12 Years

by Christopher Raley


Someone, probably Kristine, touched my arm
and said, take a break boss. I stepped aside
and they bent to the debris cascading
toward the yawning mouth of the box van.
Crumbling sheet-rock, splintered baseboard, swollen
press-board, warped cabinets, warped panels,
the sopping worthless bits of homes we’d wrenched
free and piled as in a mass grave
(for a hard freeze’s broken pipes pour out
more water than you can believe),
they now scraped and tossed over their shoulders,
our newest additions to the landfill.
I leaned on the van’s metal wall
and I stared at the sheeting rain.
Unfocused eyes, bruised ribs, cut hands, aching shins,
all recent reminders of the last
twelve years.

Then I heard it.
I heard it.
A sound so pure it was proverbial.
I focused beyond me,
the leveled staging of eclectic castoffs.
Beyond, the yellow tractors weeping,
their spiked treads a slick shine.
Beyond, the landfill in steep descent
to a bilge-like drool
from a desecrated mouth
(when I was a child
we drove trash down a canyon,
now we drive it up a mountain).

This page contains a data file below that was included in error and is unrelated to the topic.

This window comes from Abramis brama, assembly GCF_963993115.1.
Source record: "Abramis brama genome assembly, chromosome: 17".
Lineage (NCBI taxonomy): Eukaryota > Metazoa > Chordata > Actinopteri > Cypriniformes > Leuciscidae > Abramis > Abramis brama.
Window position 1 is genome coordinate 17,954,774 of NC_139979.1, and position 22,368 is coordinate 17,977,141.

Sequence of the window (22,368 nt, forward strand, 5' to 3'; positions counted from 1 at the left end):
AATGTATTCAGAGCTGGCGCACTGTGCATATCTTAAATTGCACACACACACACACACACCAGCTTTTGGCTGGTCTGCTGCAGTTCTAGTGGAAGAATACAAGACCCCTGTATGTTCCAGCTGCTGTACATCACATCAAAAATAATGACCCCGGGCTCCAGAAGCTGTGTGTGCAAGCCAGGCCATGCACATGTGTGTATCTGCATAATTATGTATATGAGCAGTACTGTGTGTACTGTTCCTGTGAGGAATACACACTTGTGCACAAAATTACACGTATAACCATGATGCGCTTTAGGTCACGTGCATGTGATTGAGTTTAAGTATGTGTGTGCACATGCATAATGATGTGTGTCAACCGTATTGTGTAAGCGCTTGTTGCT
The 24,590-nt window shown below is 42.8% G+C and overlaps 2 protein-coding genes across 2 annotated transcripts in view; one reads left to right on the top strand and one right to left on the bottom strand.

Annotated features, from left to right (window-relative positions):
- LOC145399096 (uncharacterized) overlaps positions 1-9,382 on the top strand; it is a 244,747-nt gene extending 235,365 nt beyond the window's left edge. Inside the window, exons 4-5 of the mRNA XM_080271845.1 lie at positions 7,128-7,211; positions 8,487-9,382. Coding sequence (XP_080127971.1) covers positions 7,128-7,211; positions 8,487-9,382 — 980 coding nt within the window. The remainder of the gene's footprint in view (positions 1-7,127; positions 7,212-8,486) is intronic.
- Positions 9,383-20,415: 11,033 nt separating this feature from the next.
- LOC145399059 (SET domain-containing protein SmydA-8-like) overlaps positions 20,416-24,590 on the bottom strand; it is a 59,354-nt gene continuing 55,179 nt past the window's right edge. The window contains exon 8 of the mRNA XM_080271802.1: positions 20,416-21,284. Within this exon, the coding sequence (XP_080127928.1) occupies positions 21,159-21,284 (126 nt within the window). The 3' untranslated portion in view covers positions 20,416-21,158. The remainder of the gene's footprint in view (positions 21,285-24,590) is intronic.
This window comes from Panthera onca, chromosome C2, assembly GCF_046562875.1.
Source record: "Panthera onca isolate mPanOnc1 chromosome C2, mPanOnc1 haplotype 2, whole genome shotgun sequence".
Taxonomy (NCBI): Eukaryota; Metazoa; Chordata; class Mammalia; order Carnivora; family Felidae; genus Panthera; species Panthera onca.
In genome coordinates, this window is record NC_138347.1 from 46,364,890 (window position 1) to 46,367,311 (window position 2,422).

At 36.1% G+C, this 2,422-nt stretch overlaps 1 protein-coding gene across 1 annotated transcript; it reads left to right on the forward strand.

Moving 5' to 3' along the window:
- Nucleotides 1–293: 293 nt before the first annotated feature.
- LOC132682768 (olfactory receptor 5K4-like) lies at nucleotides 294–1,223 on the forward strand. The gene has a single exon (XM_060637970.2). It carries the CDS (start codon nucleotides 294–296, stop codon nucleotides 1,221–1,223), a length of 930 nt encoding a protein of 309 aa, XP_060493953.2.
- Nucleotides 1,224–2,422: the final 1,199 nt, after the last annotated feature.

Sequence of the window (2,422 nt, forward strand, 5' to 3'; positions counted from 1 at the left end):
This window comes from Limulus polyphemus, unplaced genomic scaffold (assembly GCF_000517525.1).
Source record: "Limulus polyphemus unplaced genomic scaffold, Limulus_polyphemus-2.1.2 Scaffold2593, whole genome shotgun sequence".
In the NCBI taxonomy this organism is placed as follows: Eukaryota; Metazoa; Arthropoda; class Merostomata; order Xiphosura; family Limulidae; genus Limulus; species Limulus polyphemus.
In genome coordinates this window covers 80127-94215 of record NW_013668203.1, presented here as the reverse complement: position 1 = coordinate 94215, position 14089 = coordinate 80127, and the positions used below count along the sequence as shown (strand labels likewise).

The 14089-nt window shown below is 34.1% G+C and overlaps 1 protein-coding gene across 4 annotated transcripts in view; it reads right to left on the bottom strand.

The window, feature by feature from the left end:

Beyond, the valley dark-drenched in green,
a near horizon marked by grey tendrils of cloud.

There was no rushing water.
Only rain.
But I heard it.
Was overwhelmed in the hearing of it.

A fierce metal squeal assaulted me
followed by, goddamn nails no one pulled,
and a, hush, and sidelong glances
at their quiet foreman who never swore,
yet my addled sense would not retract.

I leaned out past the opening.
Now I saw rising, tall and black,
knife-edge spine of the mountain’s arched back
covered in plastic.
And rain fell on the long dark sheets
the sound of many-thousand-pellets
slapping at once and continuous.
And water ran in long crooked rivulets
the sound of many-thousand-rivers
rushing each a steep gorge.
And the sounds together were one, a constant
intoned without restraint, ebb, or arc.
I leaned back into the van
where metal walls that cubed
the chaos of disaster
were an echo chamber drowning out
the struggle, the cursing, the days, the years.

I heard it,
and the hearing of it
went over my head like breakers.

I leaned out again.
Rain struck again my matted hair
and tumbled drop over drop
down crinkled furrows of forehead.

How could this be?
How is it beauty lands in a dump
and raises praise with a song?

I retreated back under cover.
I had no answer, and at long last
I needed none.
So I rested my head
against the metal, closed my eyes
and listened.


©Photo credit: Author